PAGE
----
There was an issue validating your request. Please try again later.

The Wrack

The Wrack is the Wells Reserve blog, our collective logbook on the web.

Wells Reserve to Expand Fisheries Science and Conflict Management Research

Posted by | October 18, 2017 | Filed under: News

WELLS, Maine, October 18, 2017 — Two grants from the National Estuarine Research Reserve System’s Science Collaborative will extend Wells Reserve research in collaborative and fisheries science. Both projects begin this fall, continue into 2019, and involve colleagues from across the country. 

The Wells Reserve will receive $99,948 to work with more than a dozen other estuarine reserves to develop a curriculum, resources, and training in conflict resolution. The project, “Resilience Dialogues: Strategies for Conflict Management in Collaborative Science,” will be coordinated by the director of the Wells Reserve’s Coastal Training Program, Dr. Christine Feurt.

Feurt explained, “For nearly 10 years, our network of reserve sites has been bringing people together to make decisions about protecting water resources in their communities. At times, conflicts arise that challenge a group’s ability to reach consensus. This grant will allow us to discover, evaluate, and share the best techniques for removing barriers so cities and towns can improve water quality.” 

The Wells Reserve will also be involved with a University of New Hampshire (UNH) project to expand the use of genomic research in fisheries management. UNH was awarded a $496,887 grant for “New Technology for Old Problems—Using DNA Methods to Monitor Invasive Species and Biodiversity in Estuarine Systems.” The Wells Reserve will help UNH design and test a DNA-based method for monitoring invasive species and biodiversity.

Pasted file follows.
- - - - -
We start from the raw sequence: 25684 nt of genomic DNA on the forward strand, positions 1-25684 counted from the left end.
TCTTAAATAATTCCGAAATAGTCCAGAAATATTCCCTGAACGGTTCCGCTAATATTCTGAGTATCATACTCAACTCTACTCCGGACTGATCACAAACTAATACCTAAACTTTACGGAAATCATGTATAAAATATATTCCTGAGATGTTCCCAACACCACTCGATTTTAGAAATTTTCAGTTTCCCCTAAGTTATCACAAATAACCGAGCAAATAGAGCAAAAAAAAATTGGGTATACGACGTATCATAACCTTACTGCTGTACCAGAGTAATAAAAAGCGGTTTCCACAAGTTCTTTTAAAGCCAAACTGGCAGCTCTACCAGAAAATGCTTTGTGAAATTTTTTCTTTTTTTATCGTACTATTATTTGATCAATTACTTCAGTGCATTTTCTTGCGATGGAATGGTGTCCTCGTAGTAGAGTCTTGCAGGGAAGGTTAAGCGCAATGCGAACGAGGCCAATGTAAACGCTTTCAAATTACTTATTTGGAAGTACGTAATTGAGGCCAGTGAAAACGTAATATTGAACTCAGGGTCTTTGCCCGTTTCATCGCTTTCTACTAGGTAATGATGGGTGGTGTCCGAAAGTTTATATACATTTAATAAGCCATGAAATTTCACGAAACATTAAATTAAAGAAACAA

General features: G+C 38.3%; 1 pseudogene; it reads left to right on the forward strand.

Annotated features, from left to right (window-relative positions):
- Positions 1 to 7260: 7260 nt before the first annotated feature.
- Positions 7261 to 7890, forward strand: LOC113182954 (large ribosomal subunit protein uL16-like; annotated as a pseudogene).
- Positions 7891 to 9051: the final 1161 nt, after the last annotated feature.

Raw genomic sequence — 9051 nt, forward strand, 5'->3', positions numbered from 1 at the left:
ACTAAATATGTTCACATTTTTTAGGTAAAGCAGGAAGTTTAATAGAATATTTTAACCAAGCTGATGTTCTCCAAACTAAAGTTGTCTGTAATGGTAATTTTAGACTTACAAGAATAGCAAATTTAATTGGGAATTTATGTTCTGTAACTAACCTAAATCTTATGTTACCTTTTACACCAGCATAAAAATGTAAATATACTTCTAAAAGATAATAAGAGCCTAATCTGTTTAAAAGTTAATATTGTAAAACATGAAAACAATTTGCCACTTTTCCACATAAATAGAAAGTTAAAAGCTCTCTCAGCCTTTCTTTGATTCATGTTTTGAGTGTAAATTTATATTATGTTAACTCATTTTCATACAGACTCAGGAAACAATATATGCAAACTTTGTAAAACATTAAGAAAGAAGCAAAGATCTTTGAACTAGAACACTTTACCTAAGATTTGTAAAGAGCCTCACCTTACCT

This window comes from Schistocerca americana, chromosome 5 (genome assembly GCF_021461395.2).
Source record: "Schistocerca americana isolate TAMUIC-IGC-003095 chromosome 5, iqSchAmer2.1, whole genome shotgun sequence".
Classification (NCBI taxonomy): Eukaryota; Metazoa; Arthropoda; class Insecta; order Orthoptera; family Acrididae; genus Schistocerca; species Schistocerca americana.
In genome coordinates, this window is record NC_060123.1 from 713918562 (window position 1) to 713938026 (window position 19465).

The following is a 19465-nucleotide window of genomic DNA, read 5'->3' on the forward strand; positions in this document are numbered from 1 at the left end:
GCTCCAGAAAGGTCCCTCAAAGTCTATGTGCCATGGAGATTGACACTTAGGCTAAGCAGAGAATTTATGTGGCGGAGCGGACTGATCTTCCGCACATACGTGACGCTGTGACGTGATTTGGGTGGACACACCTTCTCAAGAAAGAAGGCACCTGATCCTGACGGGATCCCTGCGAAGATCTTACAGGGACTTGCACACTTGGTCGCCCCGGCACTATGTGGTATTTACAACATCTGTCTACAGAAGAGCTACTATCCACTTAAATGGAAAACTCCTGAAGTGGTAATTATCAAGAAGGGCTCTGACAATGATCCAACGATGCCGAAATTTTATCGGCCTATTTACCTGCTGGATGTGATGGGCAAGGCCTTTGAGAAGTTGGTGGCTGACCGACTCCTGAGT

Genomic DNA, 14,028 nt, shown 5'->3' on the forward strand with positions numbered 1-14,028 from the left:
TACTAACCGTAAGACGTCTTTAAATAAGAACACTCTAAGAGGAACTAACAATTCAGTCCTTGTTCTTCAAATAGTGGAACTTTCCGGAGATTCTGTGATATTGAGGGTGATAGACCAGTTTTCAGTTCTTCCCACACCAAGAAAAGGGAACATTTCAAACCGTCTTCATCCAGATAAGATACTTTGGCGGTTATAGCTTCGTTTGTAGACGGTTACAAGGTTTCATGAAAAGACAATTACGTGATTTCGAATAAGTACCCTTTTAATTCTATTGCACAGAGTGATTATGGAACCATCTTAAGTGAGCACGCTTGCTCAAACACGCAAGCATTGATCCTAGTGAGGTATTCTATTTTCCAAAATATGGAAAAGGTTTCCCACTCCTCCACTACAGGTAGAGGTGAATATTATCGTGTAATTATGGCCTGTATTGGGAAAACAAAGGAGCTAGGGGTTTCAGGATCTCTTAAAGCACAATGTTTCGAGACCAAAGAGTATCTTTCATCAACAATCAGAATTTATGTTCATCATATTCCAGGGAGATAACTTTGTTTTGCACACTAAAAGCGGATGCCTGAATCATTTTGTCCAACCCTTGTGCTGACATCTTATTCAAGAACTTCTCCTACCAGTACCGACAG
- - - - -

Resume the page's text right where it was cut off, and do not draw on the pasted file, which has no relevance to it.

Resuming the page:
“Environmental DNA techniques, or eDNA, may revolutionize fisheries field work and population monitoring,” said Dr. Jason Goldstein, the reserve’s research director. “Water and sediment carry traces of DNA from fishes and invertebrates that inhabit rivers, streams, and estuaries. By analyzing the water or sediment for DNA, we can discover what species are present. The eDNA method can complement or augment traditional monitoring methods.”

The National Estuarine Research Reserve System’s Science Collaborative supports collaborative research that addresses coastal management problems important to the reserves. The Science Collaborative is managed by the University of Michigan’s Water Center through a cooperative agreement with the National Oceanic and Atmospheric Administration. Funding for the research reserves and this program comes from NOAA.

# # #

Download in MS Word format

← View all Blog Posts